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    The best ways to communicate effectively with kids

    Communicating effectively with children is actually not too much different from communicating with adults. Today we will look at how to communicate effectively with children and reduce the instances of “no” you hear from your children.

    Here are 7 ways to communicate with your child effectively. These 7 methods can be used independently or in combination.

    1 Discuss their favourite things

    Everyone is more willing to discuss the things they like, so when communicating with children, parents can take the perspective of the child and choose the topic that the child likes more.

    For example, instead of asking your child what you did in school today? You can ask him or her “did the teacher tell a story about dinosaurs today?” Or “did the little dinosaur in the story yesterday find its mother?”

    Children generally don’t know how to answer the question “What did you do in school?” or “What did you learn today?” Those questions are too general and open. So they either choose not to answer or simply answer “good” or “don’t know”.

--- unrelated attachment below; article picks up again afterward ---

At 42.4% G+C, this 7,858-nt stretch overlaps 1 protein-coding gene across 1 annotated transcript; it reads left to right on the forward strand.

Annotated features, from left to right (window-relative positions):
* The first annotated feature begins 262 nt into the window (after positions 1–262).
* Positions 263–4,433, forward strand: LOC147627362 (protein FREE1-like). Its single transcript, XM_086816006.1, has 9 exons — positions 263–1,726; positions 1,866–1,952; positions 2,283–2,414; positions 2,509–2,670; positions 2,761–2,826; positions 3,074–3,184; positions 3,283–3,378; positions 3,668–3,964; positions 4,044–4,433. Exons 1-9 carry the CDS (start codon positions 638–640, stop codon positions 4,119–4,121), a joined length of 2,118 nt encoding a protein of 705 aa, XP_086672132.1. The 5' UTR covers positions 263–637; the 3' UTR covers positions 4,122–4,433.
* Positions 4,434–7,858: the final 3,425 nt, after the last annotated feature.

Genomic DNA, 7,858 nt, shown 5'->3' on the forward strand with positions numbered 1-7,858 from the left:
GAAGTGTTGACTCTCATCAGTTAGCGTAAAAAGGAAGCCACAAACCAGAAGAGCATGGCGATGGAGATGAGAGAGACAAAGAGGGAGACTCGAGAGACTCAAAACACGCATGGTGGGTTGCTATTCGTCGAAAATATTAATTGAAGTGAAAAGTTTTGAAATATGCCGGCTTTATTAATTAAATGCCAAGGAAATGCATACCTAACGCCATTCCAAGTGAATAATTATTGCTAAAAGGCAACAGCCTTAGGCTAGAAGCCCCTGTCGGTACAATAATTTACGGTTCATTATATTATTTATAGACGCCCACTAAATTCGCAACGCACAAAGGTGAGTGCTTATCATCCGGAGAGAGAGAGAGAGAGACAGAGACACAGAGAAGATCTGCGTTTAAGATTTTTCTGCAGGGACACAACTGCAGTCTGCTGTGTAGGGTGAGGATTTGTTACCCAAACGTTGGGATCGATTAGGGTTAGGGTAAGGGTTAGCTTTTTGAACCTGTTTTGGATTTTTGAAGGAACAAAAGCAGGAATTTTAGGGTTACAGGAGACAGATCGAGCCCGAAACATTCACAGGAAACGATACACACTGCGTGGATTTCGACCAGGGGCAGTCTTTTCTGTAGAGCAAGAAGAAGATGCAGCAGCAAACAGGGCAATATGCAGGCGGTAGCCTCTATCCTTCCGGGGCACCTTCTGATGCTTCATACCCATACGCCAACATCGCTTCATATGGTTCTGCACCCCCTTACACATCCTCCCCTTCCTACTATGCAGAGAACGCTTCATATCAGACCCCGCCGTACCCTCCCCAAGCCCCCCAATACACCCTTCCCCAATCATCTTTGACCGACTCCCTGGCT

If Mum and Dad refine the question, and the question is about the topic they like, they will be more willing to answer and answer with greater enthusiasm.

    Practice points: 

    Do you know what your children really like?

    What is the name of your child’s good friend in kindergarten or school?

    What games do they like to play?

    Who is the protagonist of the children’s favourite book or TV series?

    2 Avoid directly discussing things that children do not like. 

    Children, like adults, experience embarrassment and may be unwilling to tell others that they feel ashamed. So if Mum and Dad know that their child is doing something wrong, try to avoid blaming or yelling at the child. Give your children time to think about it, or express their emotions first in their own way.

    For example, your child draws on the wall. After you find out, try not to get angry immediately, so that the child will immediately have resistance caused by fear. You can say to your child “Hey, my white wall is gone. I feel very sad. I hope you will tell me later why you painted on my wall, and then we can discuss what should be done together”. Or you can say “Can you write down (or  draw) the reason why you painted on my wall?”